Most gamers would probably agree that grinding in RPGs isn’t exactly the highlight of the genre, but if you happen to love grinding then you will find lots to love in Dragon Quest VIII. Since the combat system is rather simplistic it is very heavily focused on stats. The stat based battle system means that whenever there is a challenge that you can’t overcome there is no real strategy, so grinding is almost always the solution. And grind you will because a good chunk of your time playing Dragon Quest VIII will be spent grinding. The game really should have been called Grinding Quest VIII: Grinding of the Cursed Grind. At later levels grinding becomes very time consuming as the EXP requirement per level seems to increase significantly. Thankfully one or two levels is enough to get past the challenge you’re currently stuck at, but those 1 to 2 levels can take anywhere from one to three hours of grinding.

     The overworld is very large and wide open and really gives you a sense of scale. At times walking over the overworld can get a bit tiresome, but very early on you’ll learn a spell that allows you to teleport to locations you have already visited which significantly cuts down on travel time. When you’re on the overworld you can also synthesis items in a alchemy pot. It is a very simple item combination system and you can find recipes all over the game to help build equipment and items. Dungeons are fairly straight forward, but occasionally there will be a split path that will often lead to a treasure chest or two. Unlike on the overworld, the alchemy pot feature isn’t available within dungeons or towns which seems like a odd choice as the feature is quickly forgotten due to the lack of access to it.

      Dragon Quest VIII uses cel-shading to match its anime art style, so the game is very colorful and looks pretty good considering it is on the PlayStation 2. When traversing the lands there is some slowdown when looking over cliffs or other high places and some of the battle effects cause some slow down as well, but overall the game runs at a steady frame rate. You will encounter wide variety of enemies, but you will notice some starting to repeat fairly often towards the end. The orchestral sound track in Dragon Quest VIII fits the game well and there are a few songs here and there that really stand out. JRPGs tend to have terrible voice acting, but Dragon Quest VIII gets it right and has top notch voice acting despite some intentionally cheesy.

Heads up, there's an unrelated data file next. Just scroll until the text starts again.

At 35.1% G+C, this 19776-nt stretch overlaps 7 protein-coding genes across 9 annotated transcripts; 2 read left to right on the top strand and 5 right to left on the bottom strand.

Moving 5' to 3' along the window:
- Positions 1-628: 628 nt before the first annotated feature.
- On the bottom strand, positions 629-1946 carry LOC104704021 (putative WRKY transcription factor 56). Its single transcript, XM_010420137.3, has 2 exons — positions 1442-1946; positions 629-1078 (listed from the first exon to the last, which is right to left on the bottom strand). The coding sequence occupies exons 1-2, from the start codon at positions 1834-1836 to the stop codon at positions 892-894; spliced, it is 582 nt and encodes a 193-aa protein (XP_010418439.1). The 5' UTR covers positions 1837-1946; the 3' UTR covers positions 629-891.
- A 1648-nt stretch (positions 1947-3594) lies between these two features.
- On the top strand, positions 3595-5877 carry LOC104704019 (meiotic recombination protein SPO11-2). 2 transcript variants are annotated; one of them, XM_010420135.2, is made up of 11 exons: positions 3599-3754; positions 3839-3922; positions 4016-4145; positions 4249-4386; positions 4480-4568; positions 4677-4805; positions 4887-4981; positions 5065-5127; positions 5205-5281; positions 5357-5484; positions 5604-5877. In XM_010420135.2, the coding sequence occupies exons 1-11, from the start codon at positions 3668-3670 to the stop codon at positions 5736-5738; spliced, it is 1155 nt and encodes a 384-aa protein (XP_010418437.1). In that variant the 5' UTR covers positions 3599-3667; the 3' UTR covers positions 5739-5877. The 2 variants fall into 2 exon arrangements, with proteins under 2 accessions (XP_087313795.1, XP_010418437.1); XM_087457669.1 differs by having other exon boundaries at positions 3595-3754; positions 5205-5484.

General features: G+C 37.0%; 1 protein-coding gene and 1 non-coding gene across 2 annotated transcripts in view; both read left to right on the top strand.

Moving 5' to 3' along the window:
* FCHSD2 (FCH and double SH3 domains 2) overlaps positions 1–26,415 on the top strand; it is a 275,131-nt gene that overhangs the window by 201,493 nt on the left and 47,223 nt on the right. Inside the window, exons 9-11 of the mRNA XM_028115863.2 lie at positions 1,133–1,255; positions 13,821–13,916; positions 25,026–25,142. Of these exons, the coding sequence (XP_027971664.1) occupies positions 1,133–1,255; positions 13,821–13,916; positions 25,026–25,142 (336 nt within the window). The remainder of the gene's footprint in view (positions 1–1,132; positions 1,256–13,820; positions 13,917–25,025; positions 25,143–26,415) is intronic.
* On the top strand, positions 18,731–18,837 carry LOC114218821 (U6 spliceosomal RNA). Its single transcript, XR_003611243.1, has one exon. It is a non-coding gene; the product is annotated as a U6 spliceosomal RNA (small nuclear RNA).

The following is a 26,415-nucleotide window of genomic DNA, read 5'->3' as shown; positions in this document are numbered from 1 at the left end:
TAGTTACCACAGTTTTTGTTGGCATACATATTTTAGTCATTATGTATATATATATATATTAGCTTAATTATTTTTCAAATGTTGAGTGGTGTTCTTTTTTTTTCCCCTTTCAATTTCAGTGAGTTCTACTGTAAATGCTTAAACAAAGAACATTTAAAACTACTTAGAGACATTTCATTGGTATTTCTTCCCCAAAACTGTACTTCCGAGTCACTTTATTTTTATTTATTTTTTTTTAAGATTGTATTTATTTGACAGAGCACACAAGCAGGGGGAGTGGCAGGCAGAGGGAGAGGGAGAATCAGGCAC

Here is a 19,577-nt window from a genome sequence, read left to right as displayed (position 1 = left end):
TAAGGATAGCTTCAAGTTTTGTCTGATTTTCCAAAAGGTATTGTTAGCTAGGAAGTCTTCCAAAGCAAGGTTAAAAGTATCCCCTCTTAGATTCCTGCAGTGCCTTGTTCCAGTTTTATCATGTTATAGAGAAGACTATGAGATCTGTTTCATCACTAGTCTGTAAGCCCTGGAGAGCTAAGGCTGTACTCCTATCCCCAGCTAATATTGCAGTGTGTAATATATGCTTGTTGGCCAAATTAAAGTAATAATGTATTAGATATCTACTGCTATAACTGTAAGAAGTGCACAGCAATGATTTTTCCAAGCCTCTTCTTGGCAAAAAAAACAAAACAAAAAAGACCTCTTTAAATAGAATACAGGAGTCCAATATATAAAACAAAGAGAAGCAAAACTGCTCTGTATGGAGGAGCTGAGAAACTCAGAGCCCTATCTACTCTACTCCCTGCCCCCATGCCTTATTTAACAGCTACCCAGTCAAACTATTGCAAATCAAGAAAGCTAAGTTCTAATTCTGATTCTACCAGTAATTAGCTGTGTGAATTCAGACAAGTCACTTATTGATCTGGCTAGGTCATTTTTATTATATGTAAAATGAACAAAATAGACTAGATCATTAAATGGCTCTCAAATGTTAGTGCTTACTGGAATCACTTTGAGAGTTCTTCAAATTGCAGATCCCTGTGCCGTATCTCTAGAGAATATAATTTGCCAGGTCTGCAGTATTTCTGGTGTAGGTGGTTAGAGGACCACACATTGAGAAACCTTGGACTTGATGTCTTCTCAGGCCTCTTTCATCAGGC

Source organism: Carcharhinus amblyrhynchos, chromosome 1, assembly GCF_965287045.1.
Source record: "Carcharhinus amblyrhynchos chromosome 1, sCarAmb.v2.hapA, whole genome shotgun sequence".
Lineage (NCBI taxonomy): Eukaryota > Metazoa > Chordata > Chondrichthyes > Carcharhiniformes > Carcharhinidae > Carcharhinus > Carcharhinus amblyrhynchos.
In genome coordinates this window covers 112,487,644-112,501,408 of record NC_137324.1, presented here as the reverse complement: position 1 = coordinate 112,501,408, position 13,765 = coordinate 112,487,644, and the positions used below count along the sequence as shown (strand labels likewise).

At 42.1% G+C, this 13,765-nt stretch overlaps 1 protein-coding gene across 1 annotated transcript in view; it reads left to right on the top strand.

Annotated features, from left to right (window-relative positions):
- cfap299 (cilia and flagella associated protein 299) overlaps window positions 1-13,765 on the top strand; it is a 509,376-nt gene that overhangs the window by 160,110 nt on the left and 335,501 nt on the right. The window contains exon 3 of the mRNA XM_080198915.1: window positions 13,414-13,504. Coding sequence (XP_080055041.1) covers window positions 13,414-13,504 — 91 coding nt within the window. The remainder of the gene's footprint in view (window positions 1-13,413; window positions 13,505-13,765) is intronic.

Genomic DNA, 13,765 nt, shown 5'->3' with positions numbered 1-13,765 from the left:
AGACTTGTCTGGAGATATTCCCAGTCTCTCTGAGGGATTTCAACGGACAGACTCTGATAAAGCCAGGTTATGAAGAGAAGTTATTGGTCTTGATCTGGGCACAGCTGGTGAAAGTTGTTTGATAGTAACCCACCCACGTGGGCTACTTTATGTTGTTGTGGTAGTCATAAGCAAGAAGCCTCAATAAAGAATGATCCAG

Dragon Quest VIII is probably one of the longer RPGs you will play thanks to all of the lovely grinding required. Players who want to stretch the game out even farther though can try to collect all of the medals that are scattered about the world, hunt down specific monsters, look for for hidden recipes, conquer a bonus dungeon after you complete the game, and a few other small tasks that are available. Completists will have plenty of content to sink their teeth into.

     Dragon Quest VIII is a very strange package as it is set up like a old school RPG, but has the production values of a AAA PlayStation 2 game. Unfortunately the fact that is plays like a old school RPG is probably one of its biggest flaws. There is way too much grinding and the battle system isn’t up to snuff to continue to be interesting throughout the whole game. Dragon Quest VIII is quite demanding when it comes to grinding, so if you can’t tolerate the grind then it would be best if you skipped Dragon Quest VIII. On the bright side, the writing is excellent and has lots of humor to keep it entertaining. The voice acting accommodates the writing extremely well and makes for a unique story telling experience despite having a rather stale plot. If you can withstand the grind and the less then stellar combat it’s worth a look. You can find a copy of Dragon Quest VIII fairly cheap with it only running you about $20 on Amazon.com for a new copy.

Score: 8.4